The Canadian Nuclear Safety Commission (CNSC) announced today its decision to renew New Brunswick Power Corporation’s (NB Power) Nuclear Power Reactor Operating License for the Point Lepreau Nuclear Generating Station (PLNGS), located on the Lepreau Peninsula, NB. This decision was made following a two-part public hearing held on January 26, 2017 in Ottawa, ON and on May 9–11, 2017 in Saint John, NB. The license will be valid from July 1, 2017 until June 30, 2022. (Source: Government of Canada News Release, June 15, 2017)


Prince Edward Island 

Renewable power the new focus for Island’s energy strategy

The P.E.I. government is developing a new energy strategy with a greater focus on renewable power. Energy minister Paula Biggar said the new plan will look at alternative power sources, such as solar. She said it will also focus on ways to make Island energy sustainable and low-cost.

“We’re really looking to look at a lot of new strategies that are out there that can reduce energy consumption on Prince Edward Island,” said Biggar. “That will be another plank in our strategy,” she added. “How can we encourage that and support that and look at alternative sources of heating and energy for Prince Edward Island.”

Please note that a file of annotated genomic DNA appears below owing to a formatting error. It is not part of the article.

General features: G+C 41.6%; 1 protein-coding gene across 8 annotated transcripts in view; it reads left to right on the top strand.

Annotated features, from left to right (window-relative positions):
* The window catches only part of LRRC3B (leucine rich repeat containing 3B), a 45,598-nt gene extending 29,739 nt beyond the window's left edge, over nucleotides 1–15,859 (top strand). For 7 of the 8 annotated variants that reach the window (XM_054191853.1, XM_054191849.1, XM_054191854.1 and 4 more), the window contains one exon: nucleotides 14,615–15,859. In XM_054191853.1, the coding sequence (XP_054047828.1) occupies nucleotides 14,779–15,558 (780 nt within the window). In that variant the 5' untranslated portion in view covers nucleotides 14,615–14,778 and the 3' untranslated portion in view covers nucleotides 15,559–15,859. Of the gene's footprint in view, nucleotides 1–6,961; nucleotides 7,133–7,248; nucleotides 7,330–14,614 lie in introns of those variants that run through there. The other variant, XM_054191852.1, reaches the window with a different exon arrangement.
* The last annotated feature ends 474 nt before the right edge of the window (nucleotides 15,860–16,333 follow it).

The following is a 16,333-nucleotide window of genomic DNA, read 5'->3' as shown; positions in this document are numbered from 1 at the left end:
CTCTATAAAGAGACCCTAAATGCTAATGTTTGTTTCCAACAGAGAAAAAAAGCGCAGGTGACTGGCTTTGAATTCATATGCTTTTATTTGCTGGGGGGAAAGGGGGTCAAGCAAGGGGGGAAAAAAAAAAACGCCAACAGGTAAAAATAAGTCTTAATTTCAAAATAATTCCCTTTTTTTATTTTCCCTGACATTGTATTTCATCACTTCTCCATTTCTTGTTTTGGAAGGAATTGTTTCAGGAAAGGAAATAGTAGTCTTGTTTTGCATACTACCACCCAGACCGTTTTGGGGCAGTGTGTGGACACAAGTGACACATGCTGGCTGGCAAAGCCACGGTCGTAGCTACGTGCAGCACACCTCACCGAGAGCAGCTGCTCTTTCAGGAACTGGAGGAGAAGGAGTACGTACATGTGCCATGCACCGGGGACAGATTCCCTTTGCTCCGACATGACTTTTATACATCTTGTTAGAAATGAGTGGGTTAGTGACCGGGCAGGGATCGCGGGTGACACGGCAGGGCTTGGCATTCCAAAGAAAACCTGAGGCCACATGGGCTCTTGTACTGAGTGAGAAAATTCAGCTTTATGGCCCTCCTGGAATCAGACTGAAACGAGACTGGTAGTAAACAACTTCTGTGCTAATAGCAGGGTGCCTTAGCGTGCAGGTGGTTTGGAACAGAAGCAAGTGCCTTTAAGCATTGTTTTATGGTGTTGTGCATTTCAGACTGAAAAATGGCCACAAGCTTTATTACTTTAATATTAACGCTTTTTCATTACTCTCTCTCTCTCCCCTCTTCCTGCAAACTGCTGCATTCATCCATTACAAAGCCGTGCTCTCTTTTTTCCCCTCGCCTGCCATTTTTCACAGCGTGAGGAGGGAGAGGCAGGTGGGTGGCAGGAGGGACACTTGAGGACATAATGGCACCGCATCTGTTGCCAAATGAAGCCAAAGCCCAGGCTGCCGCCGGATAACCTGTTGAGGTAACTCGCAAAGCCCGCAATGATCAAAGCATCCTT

The next step will be a request for proposals, followed up with public consultations. (Source: CBC News)



Couillard government to invest $1.5 billion in clean energy

Source: The Province

Quebec’s provincial government is set to invest $1.5 billion over three years in programs that encourage clean energy and reduce the province’s dependence on oil. Pierre Arcand, Quebec’s minister of energy and natural resources, unveiled the province’s first action plan in its 2030 Energy Policy. It includes 42 measures to help accelerate the transition toward sustainable energy sources, notably hydro-electricity, wind, solar power and natural gas. Quebec hopes to reduce oil consumption in the province by 40 per cent by 2030, while eliminating the use of coal. The government will also ask Hydro-Québec to develop expertise in solar energy, build a solar park by the end of the year and plan a “smart and solar” house demonstration. The province will increase its hydro-electricity production, while ensuring that Quebec distributors inject a minimum 5 per cent of biofuels into their networks. (Source: The Province)